I haven’t posted in quite some time, but I’m making this one quick. I have a longer post in the works though, don’t worry:)
This semester, I’m taking a creative non-fiction class. It’s definitely something I never thought I would do, and its a bit out of my comfort zone, but it is a growing experience. The first piece of writing we had to turn in was called a flash non-fiction piece (around 500 words) and I found it surprisingly difficult to contain my thoughts in such a small amount of space. But I tried and I think it worked! I have only written a first draft, but I thought I’d post it here since I haven’t posted anything in a while. Happy reading!
Catfish Capital of the World by Bethany Caye Radcliff (First [Rough] Draft) :
“The Catfish is a plenty good enough fish for everyone.” –Mark Twain
Catfish Capital of the World. I never knew if it was referring to the amount of catfish present in the surrounding river, the amount of catfish fried, or both. Either way, I read the sign every time I crossed the bridge over the Tennessee River to my hometown.
Catfish Capital of the World
I wonder who those 26 people are, hanging on the end of the other 7,000. Do they assign each member of the town a number? I would like to think so, but my better judgment tells me that’s not how it works. Seven thousand twenty-six is a good number. It’s smooth and round, not too short or too tall, with a nice southern ring to it. Seven thousand twenty-six. Maybe the extra 26 are the catfish that managed not to get fried.
I lived in Savannah for the five slowest years of my life. It wasn’t a dragging slow, but a slow like water running down a small creek or stream—peaceful and sustaining. Looking back it seems like the five quickest years, and the years I miss more than anything. They were the plenty good years that that shaped my childhood memories and molded my identity. Sometimes, as I’m going through life now, a feeling momentarily stops me—a melancholic memory of home floats through me like a ghost.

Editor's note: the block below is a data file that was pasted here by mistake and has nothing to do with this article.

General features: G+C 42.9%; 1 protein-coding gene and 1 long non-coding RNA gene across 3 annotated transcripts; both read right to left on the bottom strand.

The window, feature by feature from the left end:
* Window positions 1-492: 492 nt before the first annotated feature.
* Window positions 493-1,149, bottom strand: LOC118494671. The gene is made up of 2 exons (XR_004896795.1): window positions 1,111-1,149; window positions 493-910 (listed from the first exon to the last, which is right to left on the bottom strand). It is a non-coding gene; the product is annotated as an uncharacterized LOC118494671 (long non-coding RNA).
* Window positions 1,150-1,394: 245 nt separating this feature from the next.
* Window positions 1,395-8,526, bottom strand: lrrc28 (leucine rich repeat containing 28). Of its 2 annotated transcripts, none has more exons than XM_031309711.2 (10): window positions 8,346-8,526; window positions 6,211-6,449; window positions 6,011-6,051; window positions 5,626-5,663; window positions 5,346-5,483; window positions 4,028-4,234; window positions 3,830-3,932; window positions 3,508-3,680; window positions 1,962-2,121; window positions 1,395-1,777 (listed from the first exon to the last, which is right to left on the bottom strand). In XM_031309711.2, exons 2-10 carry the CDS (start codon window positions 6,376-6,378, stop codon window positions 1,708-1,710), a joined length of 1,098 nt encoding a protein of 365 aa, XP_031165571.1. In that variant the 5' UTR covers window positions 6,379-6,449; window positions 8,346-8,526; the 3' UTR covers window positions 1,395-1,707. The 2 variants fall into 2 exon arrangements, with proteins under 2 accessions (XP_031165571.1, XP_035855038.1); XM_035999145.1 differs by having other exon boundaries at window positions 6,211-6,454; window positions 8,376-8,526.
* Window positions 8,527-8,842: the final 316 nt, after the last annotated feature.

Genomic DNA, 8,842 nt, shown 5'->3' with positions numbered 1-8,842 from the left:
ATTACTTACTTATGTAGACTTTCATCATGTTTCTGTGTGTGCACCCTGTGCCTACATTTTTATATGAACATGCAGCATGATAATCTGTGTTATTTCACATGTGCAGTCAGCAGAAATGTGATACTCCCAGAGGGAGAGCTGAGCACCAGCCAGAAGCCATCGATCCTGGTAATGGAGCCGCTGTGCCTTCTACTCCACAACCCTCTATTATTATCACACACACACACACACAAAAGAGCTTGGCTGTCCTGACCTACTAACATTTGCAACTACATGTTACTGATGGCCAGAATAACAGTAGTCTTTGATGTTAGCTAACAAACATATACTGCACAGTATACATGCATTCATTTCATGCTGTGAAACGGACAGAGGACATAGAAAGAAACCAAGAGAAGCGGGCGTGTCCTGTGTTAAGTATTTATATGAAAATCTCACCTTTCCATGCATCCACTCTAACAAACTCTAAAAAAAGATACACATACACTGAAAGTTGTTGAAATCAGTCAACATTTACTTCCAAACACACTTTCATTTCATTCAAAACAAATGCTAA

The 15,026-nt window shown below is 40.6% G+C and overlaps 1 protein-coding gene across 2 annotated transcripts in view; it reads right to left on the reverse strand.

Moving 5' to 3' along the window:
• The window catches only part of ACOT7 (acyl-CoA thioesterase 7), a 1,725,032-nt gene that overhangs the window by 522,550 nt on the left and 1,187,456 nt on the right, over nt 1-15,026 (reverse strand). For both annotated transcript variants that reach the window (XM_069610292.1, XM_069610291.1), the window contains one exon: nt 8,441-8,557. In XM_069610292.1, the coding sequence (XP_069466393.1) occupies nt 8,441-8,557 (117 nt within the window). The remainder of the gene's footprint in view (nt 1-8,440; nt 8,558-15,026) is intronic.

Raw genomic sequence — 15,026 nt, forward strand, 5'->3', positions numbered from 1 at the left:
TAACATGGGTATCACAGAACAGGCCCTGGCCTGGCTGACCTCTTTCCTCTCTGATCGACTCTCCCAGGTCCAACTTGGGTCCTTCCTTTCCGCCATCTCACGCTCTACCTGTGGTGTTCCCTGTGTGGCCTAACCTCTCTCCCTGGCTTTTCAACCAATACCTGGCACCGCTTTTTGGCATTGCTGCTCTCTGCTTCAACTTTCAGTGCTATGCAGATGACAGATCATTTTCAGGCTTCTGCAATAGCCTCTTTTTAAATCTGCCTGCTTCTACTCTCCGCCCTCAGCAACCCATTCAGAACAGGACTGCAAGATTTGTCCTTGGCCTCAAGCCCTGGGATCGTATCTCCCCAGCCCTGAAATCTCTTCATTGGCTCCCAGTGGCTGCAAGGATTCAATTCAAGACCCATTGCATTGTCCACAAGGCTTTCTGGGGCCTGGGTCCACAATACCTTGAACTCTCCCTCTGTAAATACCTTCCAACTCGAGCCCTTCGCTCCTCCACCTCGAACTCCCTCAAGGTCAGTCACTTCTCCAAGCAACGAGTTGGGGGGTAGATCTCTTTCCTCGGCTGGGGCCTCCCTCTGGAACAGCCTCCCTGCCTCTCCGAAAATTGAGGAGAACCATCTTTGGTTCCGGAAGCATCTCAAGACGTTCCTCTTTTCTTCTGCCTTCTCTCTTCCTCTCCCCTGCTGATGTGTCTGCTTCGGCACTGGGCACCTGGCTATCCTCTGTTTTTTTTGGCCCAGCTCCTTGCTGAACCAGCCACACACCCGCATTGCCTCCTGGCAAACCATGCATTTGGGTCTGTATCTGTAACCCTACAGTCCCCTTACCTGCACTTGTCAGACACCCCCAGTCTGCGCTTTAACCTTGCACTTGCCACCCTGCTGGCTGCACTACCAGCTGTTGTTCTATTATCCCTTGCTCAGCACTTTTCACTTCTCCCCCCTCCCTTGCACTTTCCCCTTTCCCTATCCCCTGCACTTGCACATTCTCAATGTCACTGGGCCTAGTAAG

Flathead catfish have what scientist term a “home range,” where they return back to their home location, no matter where they are deposited in a river. Channel catfish are the opposite, migrating in undefined patterns up and down streams. I think I may be a Flathead catfish stuck in the body of a Channel catfish—a new hybrid breed. I may have moved away, but an instinctual longing for my small-town home haunts me.
The Fish Hut and Hagy’s Catfish Hotel are the two main catfish restaurants that we went to. Huts and hotels are both places of dwelling—homes of sorts. They are places to linger in, leave, and return to. I rarely, if ever ordered catfish, though—especially the whole catfish. The bones disgusted me. One day after church, I was dared to try the fried tail left on the end of a dismantled and picked catfish skeleton. I tried it. It was crunchy like a chip, but saltier with a new richness and texture I’d never known before. It provided a taste distinct to home—an edible homing device. Catfish are fried whole to preserve the flavor—a catfish without bones and a tail is a little less distinctly catfish. I eat catfish now to remember, but the only catfish I’ve ever found in Texas has been boneless, and I haven’t come across a tail yet.
When I left Savannah in early 2005, the population had recently dropped from 7,125 to 7,099. Twenty-six people left around the time my family did. Twenty-six Channel catfish must have migrated to new places, and the one hybrid fish followed.